Stranglehold doesn’t just stop with the use of the Tequila Bombs to try to capture the feel of the movie; it is a sequel too. You will enter a standoff minigame automatically from time to time. In this, you will use a blend of Precision Aim and Tequila Time, the name for the slow motion feature, to take out the enemies that have you deadlocked in their sights. Much like everywhere else in the game, if you find a device, propane tank, signage, or anything else that can be used to start a chain of events to defeat your adversaries, you will be rewarded with a higher style rating. You receive points for every kill that you perform, the better the skill at execution the better the points. These points are used to unlock certain items in the Shop on the main screen. Coincidentally enough, John Woo himself is the man behind the counter selling you some of the unlockable features of the game; he’s also the bartender at the beginning of the game.

Unfortunately, the graphics don’t hold up the way they should have all the way around. By this I mean the environments look amazingly detailed; they would have to in order for the amount of destruction to look remotely believable, but the character models are not as spot on. This is a really unfortunate thing. When the environmental graphics look this pristine, I would have really liked the character models to look as sharp. With that said, these models are not the worst I have ever seen, but with a game that is supposed to be an accurate representation of the actual stars, it falls just a bit short.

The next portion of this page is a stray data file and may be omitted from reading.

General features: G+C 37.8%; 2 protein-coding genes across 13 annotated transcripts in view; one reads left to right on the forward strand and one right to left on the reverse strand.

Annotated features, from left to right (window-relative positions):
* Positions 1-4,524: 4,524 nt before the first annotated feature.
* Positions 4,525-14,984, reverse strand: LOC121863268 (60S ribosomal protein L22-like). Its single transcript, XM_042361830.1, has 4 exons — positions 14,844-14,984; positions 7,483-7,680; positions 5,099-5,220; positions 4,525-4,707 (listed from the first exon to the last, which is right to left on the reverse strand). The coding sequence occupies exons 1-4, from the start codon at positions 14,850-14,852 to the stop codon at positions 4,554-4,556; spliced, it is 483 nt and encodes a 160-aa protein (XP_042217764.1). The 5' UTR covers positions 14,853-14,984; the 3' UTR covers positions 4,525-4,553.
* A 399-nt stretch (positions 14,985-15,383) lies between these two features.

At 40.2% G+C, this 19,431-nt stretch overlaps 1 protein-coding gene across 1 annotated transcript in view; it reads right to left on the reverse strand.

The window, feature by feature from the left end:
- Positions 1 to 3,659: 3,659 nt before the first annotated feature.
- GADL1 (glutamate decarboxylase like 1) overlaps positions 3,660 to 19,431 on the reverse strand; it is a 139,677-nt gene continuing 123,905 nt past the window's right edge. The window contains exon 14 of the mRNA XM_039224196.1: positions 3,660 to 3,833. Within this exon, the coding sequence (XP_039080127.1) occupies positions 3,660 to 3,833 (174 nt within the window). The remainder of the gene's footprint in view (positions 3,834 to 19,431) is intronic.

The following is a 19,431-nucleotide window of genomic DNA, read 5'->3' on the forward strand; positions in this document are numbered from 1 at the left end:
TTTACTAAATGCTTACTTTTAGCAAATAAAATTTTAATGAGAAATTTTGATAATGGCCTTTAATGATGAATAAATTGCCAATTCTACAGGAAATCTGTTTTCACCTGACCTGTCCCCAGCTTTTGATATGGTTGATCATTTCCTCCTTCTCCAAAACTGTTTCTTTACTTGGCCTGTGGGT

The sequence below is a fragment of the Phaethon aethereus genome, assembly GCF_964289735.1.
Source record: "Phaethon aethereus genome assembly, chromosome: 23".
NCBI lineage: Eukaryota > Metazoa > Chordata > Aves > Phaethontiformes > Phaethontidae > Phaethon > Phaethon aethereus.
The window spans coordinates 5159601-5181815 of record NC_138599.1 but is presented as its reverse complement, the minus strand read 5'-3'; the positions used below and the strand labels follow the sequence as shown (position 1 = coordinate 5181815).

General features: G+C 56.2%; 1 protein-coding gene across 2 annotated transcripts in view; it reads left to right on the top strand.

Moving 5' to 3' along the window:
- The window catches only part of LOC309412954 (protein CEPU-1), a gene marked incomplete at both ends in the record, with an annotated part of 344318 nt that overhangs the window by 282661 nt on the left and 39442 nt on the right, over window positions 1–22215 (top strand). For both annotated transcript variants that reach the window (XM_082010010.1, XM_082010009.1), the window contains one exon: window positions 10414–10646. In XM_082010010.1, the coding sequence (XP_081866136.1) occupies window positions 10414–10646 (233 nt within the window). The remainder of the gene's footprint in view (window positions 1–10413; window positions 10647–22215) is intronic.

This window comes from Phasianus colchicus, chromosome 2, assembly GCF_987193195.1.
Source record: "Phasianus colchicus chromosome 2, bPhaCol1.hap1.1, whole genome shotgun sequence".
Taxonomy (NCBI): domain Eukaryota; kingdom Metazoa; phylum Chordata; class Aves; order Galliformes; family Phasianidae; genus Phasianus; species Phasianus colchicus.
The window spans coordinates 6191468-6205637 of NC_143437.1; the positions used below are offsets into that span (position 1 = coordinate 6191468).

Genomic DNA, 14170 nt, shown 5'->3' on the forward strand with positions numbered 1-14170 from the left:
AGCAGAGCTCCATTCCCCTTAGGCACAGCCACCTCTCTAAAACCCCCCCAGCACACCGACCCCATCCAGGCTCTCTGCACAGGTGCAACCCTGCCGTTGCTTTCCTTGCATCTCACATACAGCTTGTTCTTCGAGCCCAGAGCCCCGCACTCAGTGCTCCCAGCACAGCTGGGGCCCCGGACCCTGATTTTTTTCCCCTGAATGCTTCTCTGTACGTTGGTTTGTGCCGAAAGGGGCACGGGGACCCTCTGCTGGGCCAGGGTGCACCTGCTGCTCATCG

Stranglehold screenshot

I cannot stress enough how vivid the environments look in the game, and every splintered chair is equally matched with the emotion felt in the music of the game. Now, it is nothing new to have a dynamic score for any type of game, but there is a level of magic felt in every beat of drum thumped through my speakers. I would almost say that the music is worthy of its own official soundtrack. To compliment the score, the voice-acting had to be top notch, and even though I would have rather heard the original Cantonese dialogue with English subtitles, it works just as well with the English spoken dialogue.

There are few problems with Stranglehold that need to be addressed, however, one being the length of the game. If you dive into games, this one might only take you about six to eight hours to complete. This really isn’t that bad of a thing, especially if you are the type of gamer who loves having that game you pop in every so often just to relieve some tension. This is part of the appeal to Stranglehold. If you prefer playing extremely long games, then this one might not be for you. However, it is so addictive that I will doubt anyone who says they didn’t somewhat enjoy the game no matter its length. Another issue is easily fixed, the camera controls. There are regrettable instances where the camera is an irritating piece of work. For example, the camera swings in an insane motion when you are performing any of your various slow-mo movements and trying to aim. As I said, there is an easy fix for most of the problems you will encounter in the game. If you toggle on the Lookspring option, most of the camera woes disappear.